Barber recalled the dangers.  “The Germans hid machine guns and large caliber weapons in hay stacks.  In one fight we engaged an ‘armed haystack’ but our 75mm gun jammed.  I tried to retrieve a bell housing type-rod from the side of our tank that we used to clear the barrel, but kept hearing machine gun rounds ‘bing, bing, bing,’ off the metal.

Thankfully, another Sherman

English: Sherman Tank at WWII Museum in New Or...

neutralized the threat before one of those bings binged me.”

In another incident, a camouflaged 88mm fired on them as their Sherman clanked slowly forward on a snowy mountain road. Barber recalled, “I was topside when the shell whizzed over my head.  The next round hit below us; then I saw a blue flash coming right at me.  It missed by inches.  Another Sherman exterminated that threat, too, thank God.”

As the crew’s ‘forager’, Barber was always looking for food.  He said, “During a battle for one town, I jumped off our tank and entered a house to search for food.  Well, the phone rang.  I spoke a little German so I answered the darn thing.  It was a German officer wanting coordinates for his mortar crews.  I told him I didn’t have the time and hung up.”

Sent wherever needed, Barber and his crew fought through several towns, manned machine gun emplacements, blasted snipers hiding in church towers, pulled further duties with the 35th Infantry, the 99th, the 8th army, and even put up with the exploits of General George Patton.  “We were nomads,” Barber said.  “We drank Vodka with Russian troops  at an impromptu wedding, stole chicken eggs, bartered cigarettes for bread or wine, drank tea with the limeys, stole a few barrels of green champagne from a train…shoot, I reckon we just did what we had to do to survive the war.”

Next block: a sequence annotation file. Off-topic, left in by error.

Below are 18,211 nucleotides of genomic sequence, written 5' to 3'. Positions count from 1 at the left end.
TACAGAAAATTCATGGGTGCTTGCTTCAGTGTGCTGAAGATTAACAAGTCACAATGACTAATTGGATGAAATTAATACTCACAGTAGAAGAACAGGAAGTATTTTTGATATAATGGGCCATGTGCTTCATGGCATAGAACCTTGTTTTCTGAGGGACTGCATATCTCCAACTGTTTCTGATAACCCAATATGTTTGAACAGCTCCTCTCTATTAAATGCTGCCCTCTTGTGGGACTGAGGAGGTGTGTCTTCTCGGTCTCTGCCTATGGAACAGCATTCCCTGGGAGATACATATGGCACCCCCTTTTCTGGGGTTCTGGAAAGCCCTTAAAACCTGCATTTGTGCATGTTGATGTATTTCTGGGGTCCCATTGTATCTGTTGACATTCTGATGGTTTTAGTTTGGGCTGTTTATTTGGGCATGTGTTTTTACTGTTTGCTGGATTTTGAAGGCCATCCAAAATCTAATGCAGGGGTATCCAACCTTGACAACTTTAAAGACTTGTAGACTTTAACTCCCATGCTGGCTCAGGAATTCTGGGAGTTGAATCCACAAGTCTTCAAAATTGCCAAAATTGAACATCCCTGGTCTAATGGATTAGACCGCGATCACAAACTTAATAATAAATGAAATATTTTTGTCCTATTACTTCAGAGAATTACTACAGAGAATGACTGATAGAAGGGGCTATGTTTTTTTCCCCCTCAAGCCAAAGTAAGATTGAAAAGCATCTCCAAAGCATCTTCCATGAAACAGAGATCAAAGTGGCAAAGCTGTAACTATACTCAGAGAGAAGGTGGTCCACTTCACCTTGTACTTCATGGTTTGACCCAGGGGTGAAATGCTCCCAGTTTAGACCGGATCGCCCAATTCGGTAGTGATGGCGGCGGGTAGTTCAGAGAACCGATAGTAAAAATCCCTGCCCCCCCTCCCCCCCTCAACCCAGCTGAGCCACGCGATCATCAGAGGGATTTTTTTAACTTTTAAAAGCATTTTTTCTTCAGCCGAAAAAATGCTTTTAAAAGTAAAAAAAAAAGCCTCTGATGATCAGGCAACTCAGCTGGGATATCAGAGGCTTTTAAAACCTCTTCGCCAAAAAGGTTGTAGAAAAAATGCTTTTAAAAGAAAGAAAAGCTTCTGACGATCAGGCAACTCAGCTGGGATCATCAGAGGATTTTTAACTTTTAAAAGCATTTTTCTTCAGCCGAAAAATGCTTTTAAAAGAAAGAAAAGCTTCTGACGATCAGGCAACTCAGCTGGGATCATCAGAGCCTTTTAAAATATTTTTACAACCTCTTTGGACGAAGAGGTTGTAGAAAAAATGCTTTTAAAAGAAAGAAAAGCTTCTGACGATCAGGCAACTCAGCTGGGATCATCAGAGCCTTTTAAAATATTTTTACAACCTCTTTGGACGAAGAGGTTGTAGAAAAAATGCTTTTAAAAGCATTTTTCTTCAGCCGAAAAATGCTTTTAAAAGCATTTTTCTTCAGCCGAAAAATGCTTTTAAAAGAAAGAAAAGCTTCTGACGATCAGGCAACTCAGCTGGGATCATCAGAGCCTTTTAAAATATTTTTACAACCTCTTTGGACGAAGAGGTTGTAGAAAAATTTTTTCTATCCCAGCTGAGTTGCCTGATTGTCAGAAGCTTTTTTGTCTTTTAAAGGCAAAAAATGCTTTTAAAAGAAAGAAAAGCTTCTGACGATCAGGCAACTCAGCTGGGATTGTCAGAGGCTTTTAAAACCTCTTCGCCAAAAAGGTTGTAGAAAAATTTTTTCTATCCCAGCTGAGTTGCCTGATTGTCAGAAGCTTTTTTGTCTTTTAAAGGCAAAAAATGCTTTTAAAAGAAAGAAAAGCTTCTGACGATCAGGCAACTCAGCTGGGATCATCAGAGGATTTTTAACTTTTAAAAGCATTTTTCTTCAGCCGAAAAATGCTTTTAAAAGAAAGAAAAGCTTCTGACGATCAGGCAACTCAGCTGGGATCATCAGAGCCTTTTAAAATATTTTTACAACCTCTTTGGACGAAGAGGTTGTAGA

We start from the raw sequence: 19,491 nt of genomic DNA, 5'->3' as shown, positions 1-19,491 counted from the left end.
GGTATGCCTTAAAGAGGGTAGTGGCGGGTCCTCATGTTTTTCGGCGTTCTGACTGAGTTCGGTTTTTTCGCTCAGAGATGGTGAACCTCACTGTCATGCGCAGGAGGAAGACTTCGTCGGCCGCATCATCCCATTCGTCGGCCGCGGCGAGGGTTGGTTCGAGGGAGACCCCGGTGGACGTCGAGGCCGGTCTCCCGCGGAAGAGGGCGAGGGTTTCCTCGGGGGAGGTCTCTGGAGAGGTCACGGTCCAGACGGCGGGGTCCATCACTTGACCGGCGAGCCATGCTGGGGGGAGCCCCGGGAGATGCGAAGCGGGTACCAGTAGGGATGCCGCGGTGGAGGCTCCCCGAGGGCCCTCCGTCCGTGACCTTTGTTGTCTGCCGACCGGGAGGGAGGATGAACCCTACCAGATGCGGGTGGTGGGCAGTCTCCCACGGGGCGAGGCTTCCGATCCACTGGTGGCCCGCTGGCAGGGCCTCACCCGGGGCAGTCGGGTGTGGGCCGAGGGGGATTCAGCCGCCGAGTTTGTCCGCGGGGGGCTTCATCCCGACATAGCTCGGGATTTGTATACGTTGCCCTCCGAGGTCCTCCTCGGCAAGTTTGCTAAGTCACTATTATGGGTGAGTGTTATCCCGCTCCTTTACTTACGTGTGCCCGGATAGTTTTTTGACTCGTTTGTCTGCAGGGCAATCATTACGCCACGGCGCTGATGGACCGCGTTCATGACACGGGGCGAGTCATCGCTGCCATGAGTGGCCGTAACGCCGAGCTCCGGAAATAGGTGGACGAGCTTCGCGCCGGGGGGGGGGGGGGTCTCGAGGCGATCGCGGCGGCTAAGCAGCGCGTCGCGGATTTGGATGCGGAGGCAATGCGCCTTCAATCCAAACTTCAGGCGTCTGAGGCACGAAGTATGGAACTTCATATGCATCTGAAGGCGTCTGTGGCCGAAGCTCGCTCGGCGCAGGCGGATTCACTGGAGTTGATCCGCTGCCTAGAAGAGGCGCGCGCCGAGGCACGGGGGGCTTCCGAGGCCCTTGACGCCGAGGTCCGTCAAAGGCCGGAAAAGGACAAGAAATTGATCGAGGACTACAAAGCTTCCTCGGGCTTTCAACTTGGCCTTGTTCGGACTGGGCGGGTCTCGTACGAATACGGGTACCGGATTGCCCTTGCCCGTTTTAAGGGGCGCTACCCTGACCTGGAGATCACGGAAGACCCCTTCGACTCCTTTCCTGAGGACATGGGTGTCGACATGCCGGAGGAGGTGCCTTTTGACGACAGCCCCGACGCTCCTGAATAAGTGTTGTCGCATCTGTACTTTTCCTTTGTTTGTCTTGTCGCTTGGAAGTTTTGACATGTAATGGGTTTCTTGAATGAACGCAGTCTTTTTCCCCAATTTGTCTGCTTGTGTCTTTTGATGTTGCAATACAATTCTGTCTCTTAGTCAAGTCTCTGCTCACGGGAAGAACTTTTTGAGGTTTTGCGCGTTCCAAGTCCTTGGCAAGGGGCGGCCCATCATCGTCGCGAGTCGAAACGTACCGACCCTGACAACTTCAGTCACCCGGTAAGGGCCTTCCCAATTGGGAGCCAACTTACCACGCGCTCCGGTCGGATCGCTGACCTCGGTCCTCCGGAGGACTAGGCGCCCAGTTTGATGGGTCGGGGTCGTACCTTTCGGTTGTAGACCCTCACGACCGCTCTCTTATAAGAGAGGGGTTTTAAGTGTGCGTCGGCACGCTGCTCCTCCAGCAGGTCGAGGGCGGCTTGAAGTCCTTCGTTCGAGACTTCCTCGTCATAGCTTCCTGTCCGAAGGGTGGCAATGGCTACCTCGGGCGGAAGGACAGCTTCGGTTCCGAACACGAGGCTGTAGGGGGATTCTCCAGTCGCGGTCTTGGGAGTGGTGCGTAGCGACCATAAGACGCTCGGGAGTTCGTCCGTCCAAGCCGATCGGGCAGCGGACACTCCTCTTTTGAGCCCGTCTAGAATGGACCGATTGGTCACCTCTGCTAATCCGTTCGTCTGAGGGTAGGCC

Freeman Barber sailed home on the Queen Elizabeth with 15,000 other Yanks.  A graduate of Syracuse University after the war, he worked in sales for Westinghouse, the 3m Company, the Ford Motor Company, peddled chocolate candy for the Fanny Farmer Chocolate Company, sold real estate, and retired after 20 years as a locksmith.

“My secret to a long life,” he said. “Be curious, eat well, have a passion for what you do, and exercise.  Uh, did we discuss how I almost burned down the General’s house at Ft Knox?”

 

Pete Mecca –Vietnamveteran, columnist, and free-lance writer.
If you’d like to be considered for one of his featured newspaper articles

entitled “A Veteran’s Story” email Pete at: aveteranssstory@gmail.com
You can review his articles at rockdalecitizen.com – click on ‘community’

then click on ‘military news’.

Pete Mecca –Vietnam veteran, columnist, and free-lance writer, offered us the opportunity to post some of the stories that he has collected for his newspaper article series titled  “A Veteran’s Story”. Thank you Pete,  for agreeing to share the stories of these heroes with us. 


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2 Comments leave one →
  1. Lauren permalink
    February 9, 2012 5:49 pm

    Great story! Thank you for your service!

  2. February 9, 2012 7:44 am

    Thank you for your service Mr. Barber. Thank you for your service Mr Mecca … and for this incredible story.